the remarkable regioselectivity observed at the formation of higher addition

products, for example bisadducts or hexakisadducts. Packing effects in the solidstate structure can also play an important role for the exclusive formation of a

specific regioisomer. One driving force for the formation of a certain solid-state

structure of fullerene derivatives could be due to π–π interactions of ligand-bound

electron-rich arene moieties and the electron-poor fullerene core itself. This is

demonstrated by impressive examples for supramolecular arrangements in single

crystals of fullerene transition metal complexes.



7.2

η2-C60) Transition Metal Complexes





The question as to whether C60 behaves like an aromatic or an electron-deficient

alkene was answered elegantly by Fagan [1–3]. The complex [Cp*Ru(CH3CN)3]+O3SCF3− (Cp* = η5-C5(CH3)5) reacts with electron-rich planar arenes upon displacement of the three coordinated acetonitrile ligands, resulting in a strong η6-binding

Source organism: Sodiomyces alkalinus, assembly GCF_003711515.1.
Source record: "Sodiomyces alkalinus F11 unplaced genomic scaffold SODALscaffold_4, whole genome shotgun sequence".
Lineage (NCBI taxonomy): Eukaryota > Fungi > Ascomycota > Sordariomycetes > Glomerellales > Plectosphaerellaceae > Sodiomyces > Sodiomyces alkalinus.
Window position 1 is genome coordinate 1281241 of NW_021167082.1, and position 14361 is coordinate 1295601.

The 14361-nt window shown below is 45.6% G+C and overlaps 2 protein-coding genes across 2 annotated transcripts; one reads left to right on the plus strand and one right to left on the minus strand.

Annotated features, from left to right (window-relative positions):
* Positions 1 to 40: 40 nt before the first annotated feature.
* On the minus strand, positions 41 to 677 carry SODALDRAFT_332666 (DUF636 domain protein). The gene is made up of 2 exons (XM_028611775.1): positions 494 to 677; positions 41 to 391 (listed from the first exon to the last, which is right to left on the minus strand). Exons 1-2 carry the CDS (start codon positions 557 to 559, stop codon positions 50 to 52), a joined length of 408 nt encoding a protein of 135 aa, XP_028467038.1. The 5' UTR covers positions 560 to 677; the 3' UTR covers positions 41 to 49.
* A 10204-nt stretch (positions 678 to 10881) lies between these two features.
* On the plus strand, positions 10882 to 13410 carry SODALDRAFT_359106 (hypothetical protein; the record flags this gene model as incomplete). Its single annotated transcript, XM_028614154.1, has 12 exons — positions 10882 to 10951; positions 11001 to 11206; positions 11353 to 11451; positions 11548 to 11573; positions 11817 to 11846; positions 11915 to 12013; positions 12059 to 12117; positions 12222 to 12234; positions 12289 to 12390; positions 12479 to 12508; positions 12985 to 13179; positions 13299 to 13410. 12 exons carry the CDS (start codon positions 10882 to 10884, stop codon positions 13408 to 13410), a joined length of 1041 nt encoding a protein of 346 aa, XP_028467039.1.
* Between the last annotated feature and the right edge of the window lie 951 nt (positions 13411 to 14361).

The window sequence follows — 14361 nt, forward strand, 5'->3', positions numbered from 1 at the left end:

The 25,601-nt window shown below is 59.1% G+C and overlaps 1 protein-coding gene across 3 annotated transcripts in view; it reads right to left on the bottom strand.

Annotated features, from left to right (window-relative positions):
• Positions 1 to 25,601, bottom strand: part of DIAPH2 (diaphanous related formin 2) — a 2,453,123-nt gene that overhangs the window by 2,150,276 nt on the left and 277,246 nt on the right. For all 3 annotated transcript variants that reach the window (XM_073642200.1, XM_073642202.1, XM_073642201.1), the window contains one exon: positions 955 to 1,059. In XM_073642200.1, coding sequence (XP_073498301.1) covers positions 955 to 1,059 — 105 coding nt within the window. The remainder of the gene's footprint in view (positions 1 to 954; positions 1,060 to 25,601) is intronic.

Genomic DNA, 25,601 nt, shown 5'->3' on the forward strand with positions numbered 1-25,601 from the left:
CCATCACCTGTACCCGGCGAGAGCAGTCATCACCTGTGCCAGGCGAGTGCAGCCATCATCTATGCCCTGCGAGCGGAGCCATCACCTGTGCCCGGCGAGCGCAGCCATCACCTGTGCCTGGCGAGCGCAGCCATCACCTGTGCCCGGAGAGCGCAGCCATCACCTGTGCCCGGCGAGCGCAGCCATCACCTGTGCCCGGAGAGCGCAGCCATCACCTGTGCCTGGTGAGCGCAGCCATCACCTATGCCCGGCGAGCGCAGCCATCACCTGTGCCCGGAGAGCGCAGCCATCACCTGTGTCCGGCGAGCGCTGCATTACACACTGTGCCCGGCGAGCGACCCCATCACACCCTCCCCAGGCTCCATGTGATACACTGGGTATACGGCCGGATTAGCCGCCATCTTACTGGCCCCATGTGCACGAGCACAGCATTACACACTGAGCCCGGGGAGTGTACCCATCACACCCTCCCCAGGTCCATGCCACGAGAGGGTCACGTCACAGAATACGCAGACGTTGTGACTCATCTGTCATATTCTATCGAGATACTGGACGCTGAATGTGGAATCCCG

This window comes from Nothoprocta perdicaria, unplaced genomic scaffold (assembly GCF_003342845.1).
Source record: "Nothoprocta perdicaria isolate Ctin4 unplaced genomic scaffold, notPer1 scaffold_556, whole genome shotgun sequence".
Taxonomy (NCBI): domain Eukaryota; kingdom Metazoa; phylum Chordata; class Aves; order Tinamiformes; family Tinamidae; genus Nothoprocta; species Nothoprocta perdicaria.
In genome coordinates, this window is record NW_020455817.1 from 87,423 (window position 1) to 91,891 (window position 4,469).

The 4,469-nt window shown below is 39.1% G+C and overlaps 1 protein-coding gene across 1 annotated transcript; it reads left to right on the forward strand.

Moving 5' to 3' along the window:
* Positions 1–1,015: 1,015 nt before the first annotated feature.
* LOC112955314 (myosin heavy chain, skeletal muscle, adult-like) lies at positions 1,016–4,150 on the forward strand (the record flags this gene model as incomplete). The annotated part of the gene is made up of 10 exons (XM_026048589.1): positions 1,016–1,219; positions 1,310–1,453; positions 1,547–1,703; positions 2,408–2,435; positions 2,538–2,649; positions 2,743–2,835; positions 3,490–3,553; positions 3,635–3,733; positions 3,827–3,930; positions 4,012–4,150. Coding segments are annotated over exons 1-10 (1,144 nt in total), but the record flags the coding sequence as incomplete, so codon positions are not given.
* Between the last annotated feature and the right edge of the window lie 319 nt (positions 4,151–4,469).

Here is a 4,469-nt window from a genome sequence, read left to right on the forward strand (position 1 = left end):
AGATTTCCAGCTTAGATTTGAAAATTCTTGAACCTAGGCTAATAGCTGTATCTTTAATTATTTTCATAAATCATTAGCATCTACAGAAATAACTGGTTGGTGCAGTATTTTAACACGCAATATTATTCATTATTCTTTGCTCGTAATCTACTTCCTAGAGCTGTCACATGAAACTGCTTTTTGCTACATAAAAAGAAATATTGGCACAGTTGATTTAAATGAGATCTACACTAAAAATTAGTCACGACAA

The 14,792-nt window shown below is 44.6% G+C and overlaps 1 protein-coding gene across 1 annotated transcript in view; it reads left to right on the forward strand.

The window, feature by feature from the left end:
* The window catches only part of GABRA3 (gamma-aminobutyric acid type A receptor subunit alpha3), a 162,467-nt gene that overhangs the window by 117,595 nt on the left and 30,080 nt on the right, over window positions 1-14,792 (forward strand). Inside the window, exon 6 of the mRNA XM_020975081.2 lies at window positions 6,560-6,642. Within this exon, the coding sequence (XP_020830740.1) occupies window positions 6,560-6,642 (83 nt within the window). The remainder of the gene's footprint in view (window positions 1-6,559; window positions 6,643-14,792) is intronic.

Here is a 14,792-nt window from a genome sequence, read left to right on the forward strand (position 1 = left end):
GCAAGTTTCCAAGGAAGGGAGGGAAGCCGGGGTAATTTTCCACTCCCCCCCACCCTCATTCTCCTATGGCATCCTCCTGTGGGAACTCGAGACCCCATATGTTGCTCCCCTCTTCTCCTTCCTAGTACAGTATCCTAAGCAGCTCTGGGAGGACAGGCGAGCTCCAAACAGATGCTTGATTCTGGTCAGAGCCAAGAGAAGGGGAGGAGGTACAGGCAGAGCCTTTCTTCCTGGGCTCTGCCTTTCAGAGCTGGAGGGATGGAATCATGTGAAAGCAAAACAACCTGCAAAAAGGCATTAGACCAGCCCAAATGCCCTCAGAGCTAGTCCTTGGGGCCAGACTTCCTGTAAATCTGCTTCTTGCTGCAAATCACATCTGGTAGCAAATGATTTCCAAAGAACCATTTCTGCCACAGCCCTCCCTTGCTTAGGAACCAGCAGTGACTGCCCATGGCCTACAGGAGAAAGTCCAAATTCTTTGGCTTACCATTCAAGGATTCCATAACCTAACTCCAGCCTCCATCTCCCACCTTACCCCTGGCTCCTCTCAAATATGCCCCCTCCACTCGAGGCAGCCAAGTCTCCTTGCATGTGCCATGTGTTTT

of ruthenium to the six-membered rings of the arenes [4]. Conversely, the reaction

of this ruthenium complex with an electron-deficient alkene leads to the displacement of one acetonitrile ligand and the formation of a η2-olefin complex. Upon the

reaction with a ligand containing both an alkene functionality and an arene ring,

the ruthenium exclusively binds to the arene ring [4]. This remarkable selectivity

makes the ruthenium complex a good candidate for testing the transition metal



232



7 Transition Metal Complex Formation



complex formation behavior of C60. Allowing C60 to react with a 10-fold excess of

[Cp*Ru(CH3CN)3]+ O3SCF3− in CH2Cl2 at 25 °C for five days results in a brown

precipitate of [[Cp*Ru(CH3CN)2]3(C60)]3+ (O3SCF3−)3, in which two acetonitrile

ligands are retained on each ruthenium [2]. This suggests that each ruthenium is

bound to one double bond of the C60 sphere. Therefore, the reactivity of C60 is also

shown from this point of view to be that of an electron-deficient olefin.

Considering the geometry of the p-orbitals within a hexagon of the C60 framework,

which are tilted away from the center of the ring, it is already obvious that a binding

of C60 to a metal in a hexahapto fashion is not favorable because the orbital overlap